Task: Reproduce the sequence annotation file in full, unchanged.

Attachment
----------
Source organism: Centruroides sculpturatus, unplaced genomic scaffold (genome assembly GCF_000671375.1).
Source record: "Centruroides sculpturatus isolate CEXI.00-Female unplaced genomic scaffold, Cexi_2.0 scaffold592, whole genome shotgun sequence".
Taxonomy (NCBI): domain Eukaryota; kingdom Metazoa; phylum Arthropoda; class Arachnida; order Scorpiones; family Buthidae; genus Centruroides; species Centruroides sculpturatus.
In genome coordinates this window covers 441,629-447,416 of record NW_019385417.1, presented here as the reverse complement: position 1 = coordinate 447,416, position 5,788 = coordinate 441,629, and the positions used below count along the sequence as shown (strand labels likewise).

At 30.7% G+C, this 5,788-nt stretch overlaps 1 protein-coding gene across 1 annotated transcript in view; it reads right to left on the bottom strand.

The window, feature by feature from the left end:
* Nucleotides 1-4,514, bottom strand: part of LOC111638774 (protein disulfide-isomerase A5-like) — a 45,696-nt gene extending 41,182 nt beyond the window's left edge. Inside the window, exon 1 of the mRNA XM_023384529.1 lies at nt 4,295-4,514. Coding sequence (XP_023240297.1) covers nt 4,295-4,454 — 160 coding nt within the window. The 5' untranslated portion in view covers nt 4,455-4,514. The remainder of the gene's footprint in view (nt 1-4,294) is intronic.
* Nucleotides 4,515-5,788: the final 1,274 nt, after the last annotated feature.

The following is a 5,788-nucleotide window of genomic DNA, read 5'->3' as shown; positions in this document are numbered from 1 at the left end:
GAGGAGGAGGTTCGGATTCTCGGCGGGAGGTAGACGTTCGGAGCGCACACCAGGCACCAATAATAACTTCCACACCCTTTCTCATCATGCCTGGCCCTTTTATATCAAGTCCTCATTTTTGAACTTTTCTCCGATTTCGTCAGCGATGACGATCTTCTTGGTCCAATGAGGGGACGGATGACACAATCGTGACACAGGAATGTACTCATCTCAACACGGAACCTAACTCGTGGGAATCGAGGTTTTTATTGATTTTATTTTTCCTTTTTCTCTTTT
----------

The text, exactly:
Source organism: Centruroides sculpturatus, unplaced genomic scaffold (genome assembly GCF_000671375.1).
Source record: "Centruroides sculpturatus isolate CEXI.00-Female unplaced genomic scaffold, Cexi_2.0 scaffold592, whole genome shotgun sequence".
Taxonomy (NCBI): domain Eukaryota; kingdom Metazoa; phylum Arthropoda; class Arachnida; order Scorpiones; family Buthidae; genus Centruroides; species Centruroides sculpturatus.
In genome coordinates this window covers 441,629-447,416 of record NW_019385417.1, presented here as the reverse complement: position 1 = coordinate 447,416, position 5,788 = coordinate 441,629, and the positions used below count along the sequence as shown (strand labels likewise).

At 30.7% G+C, this 5,788-nt stretch overlaps 1 protein-coding gene across 1 annotated transcript in view; it reads right to left on the bottom strand.

The window, feature by feature from the left end:
* Nucleotides 1-4,514, bottom strand: part of LOC111638774 (protein disulfide-isomerase A5-like) — a 45,696-nt gene extending 41,182 nt beyond the window's left edge. Inside the window, exon 1 of the mRNA XM_023384529.1 lies at nt 4,295-4,514. Coding sequence (XP_023240297.1) covers nt 4,295-4,454 — 160 coding nt within the window. The 5' untranslated portion in view covers nt 4,455-4,514. The remainder of the gene's footprint in view (nt 1-4,294) is intronic.
* Nucleotides 4,515-5,788: the final 1,274 nt, after the last annotated feature.

The following is a 5,788-nucleotide window of genomic DNA, read 5'->3' as shown; positions in this document are numbered from 1 at the left end:
GAGGAGGAGGTTCGGATTCTCGGCGGGAGGTAGACGTTCGGAGCGCACACCAGGCACCAATAATAACTTCCACACCCTTTCTCATCATGCCTGGCCCTTTTATATCAAGTCCTCATTTTTGAACTTTTCTCCGATTTCGTCAGCGATGACGATCTTCTTGGTCCAATGAGGGGACGGATGACACAATCGTGACACAGGAATGTACTCATCTCAACACGGAACCTAACTCGTGGGAATCGAGGTTTTTATTGATTTTATTTTTCCTTTTTCTCTTTT